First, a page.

Since posting Part I of this blog, I’ve realised that I omitted Comedy-Horror as a sub-genre from the list I gave in the genre outline. As far as I can tell, movies of this type go back as far as the 1940s, when Abbott and Costello appeared in their ‘meet ….‘ series – which included Dracula, Frankenstein and The Wolfman. The tradition continued in the 60s with Carry On Screaming and more recently with Shaun of the Dead and Zombieland. None of these is included in Part II but my first movie has been described by some reviewers as Comedy-Horror.
An American Werewolf in London (1981) – directed by John Landis, stars David Naughton and Jenny Agutter. The movie is, justly, renowned for Rick Baker’s make up that achieves the transformation from human to werewolf. The prosthetics and robotics were indeed groundbreaking and earned the Oscar for make-up that year.
But the film is genuinely frightening, especially in Naughton’s bizarre dream sequences and his reaction to them. The viewer is sympathetic to his truly horrific plight and the hopelessness of it. A modern classic.
Night of the Demon (1957) is director Jacques Tourneur’s account of the M R James story, ‘Casting the Runes’. It stars Dana Andrews (best known as the obsessive detective in ‘Laura‘) and Niall MacGinnis.
Tourneur was expert at creating taut, atmospheric films that hinted at impending menace. Here, the rationalist Holden (Andrews) is sceptical about Karswell’s (MacGinnis) druidical powers. But the audience already knows what Karswell is capable of – and we fear for Holden. The playing of both actors is perfectly pitched to carry the story to its chilling conclusion.
Trivia gatherers may like to know that a clip of dialogue from this film was used by Kate Bush in the introduction to ‘Hounds of Love’. A nice gothic connection.
Halloween (1978) John Carpenter’s genre-defining slasher movie was independently made on a $320,000 budget and grossed $70 million, worldwide. I do believe that its debt to Psycho is plain to see – but this film proved hugely influential in spawning a host of (lesser) imitators and genre clichés.
What’s interesting about the movie is that it contains very little graphic violence or gore. Yet it managed to shock and thrill audiences in the most compelling way. I will certainly bear testament to that and admit to nearly falling off my seat on several occasions at Wellington’s Lido Cinema, such was the tension created by the skillful editing. One of the greats.
The Innocents (1961) is director Jack Clayton’s adaptation of the Henry James novella, The Turn of the Screw. Deborah Kerr is Miss Giddens, the governess to brother and sister, Miles and Flora, who are orphaned and in the care of their absentee uncle (Michael Redgrave) at his country estate.
Giddens learns that her predecessor, Miss Jessel, had committed suicide following the death of her lover, Quint, who had been employed as a valet on the estate. Quint, now dead, had a hold over both Miss Jessel and the boy Miles, Giddens learns – and she believes that he still exerts a malignant influence over the house and its occupants. Using lighting, deep focus camerawork and precise editing, Clayton creates an insidious, sinister atmosphere that only ever suggests – but never tells. The Innocents is a masterful, psychological thriller that clings to you like moorland mist.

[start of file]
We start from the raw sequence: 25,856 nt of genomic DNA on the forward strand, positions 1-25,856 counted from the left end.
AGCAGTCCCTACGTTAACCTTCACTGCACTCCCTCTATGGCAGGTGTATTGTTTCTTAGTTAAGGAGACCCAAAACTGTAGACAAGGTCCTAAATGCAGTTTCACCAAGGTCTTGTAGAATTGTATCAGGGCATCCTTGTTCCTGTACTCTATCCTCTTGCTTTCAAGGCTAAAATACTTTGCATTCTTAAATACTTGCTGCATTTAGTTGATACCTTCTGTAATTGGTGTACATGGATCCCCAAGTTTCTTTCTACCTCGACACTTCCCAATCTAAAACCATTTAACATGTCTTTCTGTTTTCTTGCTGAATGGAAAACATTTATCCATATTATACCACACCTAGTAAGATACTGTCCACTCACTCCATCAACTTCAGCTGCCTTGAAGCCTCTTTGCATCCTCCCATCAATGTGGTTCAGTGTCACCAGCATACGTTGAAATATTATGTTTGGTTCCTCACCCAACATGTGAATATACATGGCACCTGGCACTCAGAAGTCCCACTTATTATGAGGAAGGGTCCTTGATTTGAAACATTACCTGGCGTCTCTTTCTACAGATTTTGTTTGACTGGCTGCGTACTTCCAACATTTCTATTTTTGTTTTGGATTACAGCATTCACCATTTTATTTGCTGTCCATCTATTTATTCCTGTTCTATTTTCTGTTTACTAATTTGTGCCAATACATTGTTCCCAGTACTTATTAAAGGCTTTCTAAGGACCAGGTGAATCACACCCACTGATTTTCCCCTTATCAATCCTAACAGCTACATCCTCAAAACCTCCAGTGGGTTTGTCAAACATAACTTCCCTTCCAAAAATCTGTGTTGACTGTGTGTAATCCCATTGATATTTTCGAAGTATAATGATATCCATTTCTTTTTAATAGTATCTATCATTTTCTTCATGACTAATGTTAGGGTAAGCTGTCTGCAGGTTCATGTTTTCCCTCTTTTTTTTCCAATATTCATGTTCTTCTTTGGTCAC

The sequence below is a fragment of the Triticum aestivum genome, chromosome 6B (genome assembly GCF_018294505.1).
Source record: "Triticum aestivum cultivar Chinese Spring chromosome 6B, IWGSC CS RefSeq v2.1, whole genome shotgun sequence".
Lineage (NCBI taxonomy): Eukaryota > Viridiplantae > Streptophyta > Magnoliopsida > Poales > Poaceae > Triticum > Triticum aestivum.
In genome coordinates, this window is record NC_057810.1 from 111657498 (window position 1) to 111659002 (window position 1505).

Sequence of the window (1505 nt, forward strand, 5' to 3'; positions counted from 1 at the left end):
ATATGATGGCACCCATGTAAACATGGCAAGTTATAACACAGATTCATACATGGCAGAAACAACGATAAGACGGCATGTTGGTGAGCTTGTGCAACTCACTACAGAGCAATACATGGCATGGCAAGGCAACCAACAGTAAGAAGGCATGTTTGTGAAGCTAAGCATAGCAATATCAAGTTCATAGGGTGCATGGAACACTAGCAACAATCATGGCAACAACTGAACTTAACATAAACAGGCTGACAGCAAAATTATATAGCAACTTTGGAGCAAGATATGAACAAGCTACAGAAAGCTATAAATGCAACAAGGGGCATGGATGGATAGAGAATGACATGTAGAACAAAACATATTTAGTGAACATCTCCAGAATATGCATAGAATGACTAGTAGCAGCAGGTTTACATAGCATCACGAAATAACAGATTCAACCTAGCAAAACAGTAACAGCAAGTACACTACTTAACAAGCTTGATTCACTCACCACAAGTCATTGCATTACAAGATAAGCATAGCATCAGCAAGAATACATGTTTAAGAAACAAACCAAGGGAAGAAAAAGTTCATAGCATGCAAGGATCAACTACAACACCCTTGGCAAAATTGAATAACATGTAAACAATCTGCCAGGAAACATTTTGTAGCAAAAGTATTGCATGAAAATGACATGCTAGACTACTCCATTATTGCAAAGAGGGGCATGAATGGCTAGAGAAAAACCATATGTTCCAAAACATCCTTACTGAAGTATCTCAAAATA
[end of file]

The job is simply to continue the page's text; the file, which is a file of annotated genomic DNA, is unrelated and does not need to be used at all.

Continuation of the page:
Christine (1983) is the mother of all ‘bad influence’ movies. Except it’s a Plymouth Fury, ‘Christine’, that’s the bad influence. John Carpenter does Stephen King’s novel proud and has made a movie that is a true, timeless classic.
When nerdy teen Arnie Cunningham (Keith Gordon) buys the run-down Christine with a view to restoring her, she lets him know how grateful she is by playing Johnny Ace’s ‘Pledging My Love’ on the radio for him. From that moment on, we know that this is undying love and that no one had better come between Arnie and Christine. Of course, they do – and the results are memorable.
Peeping Tom (1960) I should say straightaway that not only do I believe Michael Powell’s film to be the greatest Horror Film ever made, but that it must be accorded the status of one of the 20 most important films in the history of cinema. I cannot do justice to its complexities and influence here, except to say that the great Martin Scorcese considers that this film ‘says everything that can be said about film-making….’
When you watch this film, you may like to consider the idea that the film , itself, reflects your act of watching – that cinema audiences are voyeurs. As mentioned in Part I, Kathryn Bigelow also explores this idea in ‘Strange Days’ to stunning effect. Powell was virtually hounded out of the industry when this film was first released. Fortunately both he and the film have been reassessed by critics and movie-goers and Peeping Tom now stands as a masterpiece of cinema.
Well, that’s the dozen. If you haven’t seen them, track them down and give them a go. Probably not a great idea to watch them by yourself though.